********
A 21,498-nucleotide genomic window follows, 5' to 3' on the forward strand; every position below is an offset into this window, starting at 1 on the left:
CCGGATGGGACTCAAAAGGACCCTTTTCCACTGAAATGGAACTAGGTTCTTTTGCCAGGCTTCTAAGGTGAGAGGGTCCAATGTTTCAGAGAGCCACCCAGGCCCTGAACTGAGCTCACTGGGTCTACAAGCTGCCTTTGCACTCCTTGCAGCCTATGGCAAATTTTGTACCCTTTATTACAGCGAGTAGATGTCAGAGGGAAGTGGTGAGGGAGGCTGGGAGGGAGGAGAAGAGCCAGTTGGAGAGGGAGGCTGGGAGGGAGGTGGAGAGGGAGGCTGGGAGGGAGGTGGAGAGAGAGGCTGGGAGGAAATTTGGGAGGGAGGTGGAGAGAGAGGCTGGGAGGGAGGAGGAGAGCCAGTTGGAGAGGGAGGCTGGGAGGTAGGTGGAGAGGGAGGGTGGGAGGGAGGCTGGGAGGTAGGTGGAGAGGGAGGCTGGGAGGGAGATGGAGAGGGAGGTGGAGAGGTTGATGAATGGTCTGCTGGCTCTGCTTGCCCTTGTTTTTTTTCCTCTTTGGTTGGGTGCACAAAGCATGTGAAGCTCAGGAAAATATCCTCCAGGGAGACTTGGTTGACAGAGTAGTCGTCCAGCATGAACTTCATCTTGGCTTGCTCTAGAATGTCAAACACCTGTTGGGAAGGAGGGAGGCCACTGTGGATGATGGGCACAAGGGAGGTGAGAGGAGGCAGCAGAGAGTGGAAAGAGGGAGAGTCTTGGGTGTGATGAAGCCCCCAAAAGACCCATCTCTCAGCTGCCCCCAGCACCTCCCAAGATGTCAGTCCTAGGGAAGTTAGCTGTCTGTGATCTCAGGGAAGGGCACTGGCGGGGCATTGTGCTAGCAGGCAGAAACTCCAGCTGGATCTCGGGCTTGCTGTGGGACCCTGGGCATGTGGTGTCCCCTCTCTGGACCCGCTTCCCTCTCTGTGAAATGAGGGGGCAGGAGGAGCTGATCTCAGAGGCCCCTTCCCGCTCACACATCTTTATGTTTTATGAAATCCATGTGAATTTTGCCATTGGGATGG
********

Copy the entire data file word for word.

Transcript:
A 21,498-nucleotide genomic window follows, 5' to 3' on the forward strand; every position below is an offset into this window, starting at 1 on the left:
CCGGATGGGACTCAAAAGGACCCTTTTCCACTGAAATGGAACTAGGTTCTTTTGCCAGGCTTCTAAGGTGAGAGGGTCCAATGTTTCAGAGAGCCACCCAGGCCCTGAACTGAGCTCACTGGGTCTACAAGCTGCCTTTGCACTCCTTGCAGCCTATGGCAAATTTTGTACCCTTTATTACAGCGAGTAGATGTCAGAGGGAAGTGGTGAGGGAGGCTGGGAGGGAGGAGAAGAGCCAGTTGGAGAGGGAGGCTGGGAGGGAGGTGGAGAGGGAGGCTGGGAGGGAGGTGGAGAGAGAGGCTGGGAGGAAATTTGGGAGGGAGGTGGAGAGAGAGGCTGGGAGGGAGGAGGAGAGCCAGTTGGAGAGGGAGGCTGGGAGGTAGGTGGAGAGGGAGGGTGGGAGGGAGGCTGGGAGGTAGGTGGAGAGGGAGGCTGGGAGGGAGATGGAGAGGGAGGTGGAGAGGTTGATGAATGGTCTGCTGGCTCTGCTTGCCCTTGTTTTTTTTCCTCTTTGGTTGGGTGCACAAAGCATGTGAAGCTCAGGAAAATATCCTCCAGGGAGACTTGGTTGACAGAGTAGTCGTCCAGCATGAACTTCATCTTGGCTTGCTCTAGAATGTCAAACACCTGTTGGGAAGGAGGGAGGCCACTGTGGATGATGGGCACAAGGGAGGTGAGAGGAGGCAGCAGAGAGTGGAAAGAGGGAGAGTCTTGGGTGTGATGAAGCCCCCAAAAGACCCATCTCTCAGCTGCCCCCAGCACCTCCCAAGATGTCAGTCCTAGGGAAGTTAGCTGTCTGTGATCTCAGGGAAGGGCACTGGCGGGGCATTGTGCTAGCAGGCAGAAACTCCAGCTGGATCTCGGGCTTGCTGTGGGACCCTGGGCATGTGGTGTCCCCTCTCTGGACCCGCTTCCCTCTCTGTGAAATGAGGGGGCAGGAGGAGCTGATCTCAGAGGCCCCTTCCCGCTCACACATCTTTATGTTTTATGAAATCCATGTGAATTTTGCCATTGGGATGG